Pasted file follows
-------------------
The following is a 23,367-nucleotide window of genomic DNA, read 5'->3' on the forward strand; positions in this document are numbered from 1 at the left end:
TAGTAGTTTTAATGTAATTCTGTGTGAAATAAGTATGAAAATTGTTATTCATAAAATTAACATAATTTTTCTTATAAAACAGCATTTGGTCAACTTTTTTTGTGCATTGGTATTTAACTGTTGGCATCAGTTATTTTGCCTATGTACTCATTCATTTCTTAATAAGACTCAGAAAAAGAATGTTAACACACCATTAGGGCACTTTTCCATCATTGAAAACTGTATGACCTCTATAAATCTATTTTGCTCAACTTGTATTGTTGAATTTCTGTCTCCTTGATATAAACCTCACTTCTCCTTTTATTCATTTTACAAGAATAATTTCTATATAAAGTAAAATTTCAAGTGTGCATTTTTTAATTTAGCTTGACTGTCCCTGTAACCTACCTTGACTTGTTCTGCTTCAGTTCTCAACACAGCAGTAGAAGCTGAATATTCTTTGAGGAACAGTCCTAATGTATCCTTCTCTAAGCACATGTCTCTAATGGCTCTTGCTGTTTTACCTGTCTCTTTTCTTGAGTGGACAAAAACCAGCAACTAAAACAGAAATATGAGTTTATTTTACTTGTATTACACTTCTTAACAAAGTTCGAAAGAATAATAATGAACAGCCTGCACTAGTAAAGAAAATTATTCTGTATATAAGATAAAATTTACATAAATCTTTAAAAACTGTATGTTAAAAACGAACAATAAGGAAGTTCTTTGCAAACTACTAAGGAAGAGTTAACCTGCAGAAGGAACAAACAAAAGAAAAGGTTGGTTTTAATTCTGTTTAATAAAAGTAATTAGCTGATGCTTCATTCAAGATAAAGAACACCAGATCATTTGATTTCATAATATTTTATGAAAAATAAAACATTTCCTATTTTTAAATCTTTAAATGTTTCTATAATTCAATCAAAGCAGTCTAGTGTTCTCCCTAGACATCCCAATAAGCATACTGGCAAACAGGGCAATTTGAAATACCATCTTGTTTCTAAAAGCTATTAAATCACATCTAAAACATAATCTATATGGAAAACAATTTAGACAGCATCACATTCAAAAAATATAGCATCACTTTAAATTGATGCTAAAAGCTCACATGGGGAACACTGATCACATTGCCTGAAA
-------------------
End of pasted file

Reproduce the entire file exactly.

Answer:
The following is a 23,367-nucleotide window of genomic DNA, read 5'->3' on the forward strand; positions in this document are numbered from 1 at the left end:
TAGTAGTTTTAATGTAATTCTGTGTGAAATAAGTATGAAAATTGTTATTCATAAAATTAACATAATTTTTCTTATAAAACAGCATTTGGTCAACTTTTTTTGTGCATTGGTATTTAACTGTTGGCATCAGTTATTTTGCCTATGTACTCATTCATTTCTTAATAAGACTCAGAAAAAGAATGTTAACACACCATTAGGGCACTTTTCCATCATTGAAAACTGTATGACCTCTATAAATCTATTTTGCTCAACTTGTATTGTTGAATTTCTGTCTCCTTGATATAAACCTCACTTCTCCTTTTATTCATTTTACAAGAATAATTTCTATATAAAGTAAAATTTCAAGTGTGCATTTTTTAATTTAGCTTGACTGTCCCTGTAACCTACCTTGACTTGTTCTGCTTCAGTTCTCAACACAGCAGTAGAAGCTGAATATTCTTTGAGGAACAGTCCTAATGTATCCTTCTCTAAGCACATGTCTCTAATGGCTCTTGCTGTTTTACCTGTCTCTTTTCTTGAGTGGACAAAAACCAGCAACTAAAACAGAAATATGAGTTTATTTTACTTGTATTACACTTCTTAACAAAGTTCGAAAGAATAATAATGAACAGCCTGCACTAGTAAAGAAAATTATTCTGTATATAAGATAAAATTTACATAAATCTTTAAAAACTGTATGTTAAAAACGAACAATAAGGAAGTTCTTTGCAAACTACTAAGGAAGAGTTAACCTGCAGAAGGAACAAACAAAAGAAAAGGTTGGTTTTAATTCTGTTTAATAAAAGTAATTAGCTGATGCTTCATTCAAGATAAAGAACACCAGATCATTTGATTTCATAATATTTTATGAAAAATAAAACATTTCCTATTTTTAAATCTTTAAATGTTTCTATAATTCAATCAAAGCAGTCTAGTGTTCTCCCTAGACATCCCAATAAGCATACTGGCAAACAGGGCAATTTGAAATACCATCTTGTTTCTAAAAGCTATTAAATCACATCTAAAACATAATCTATATGGAAAACAATTTAGACAGCATCACATTCAAAAAATATAGCATCACTTTAAATTGATGCTAAAAGCTCACATGGGGAACACTGATCACATTGCCTGAAA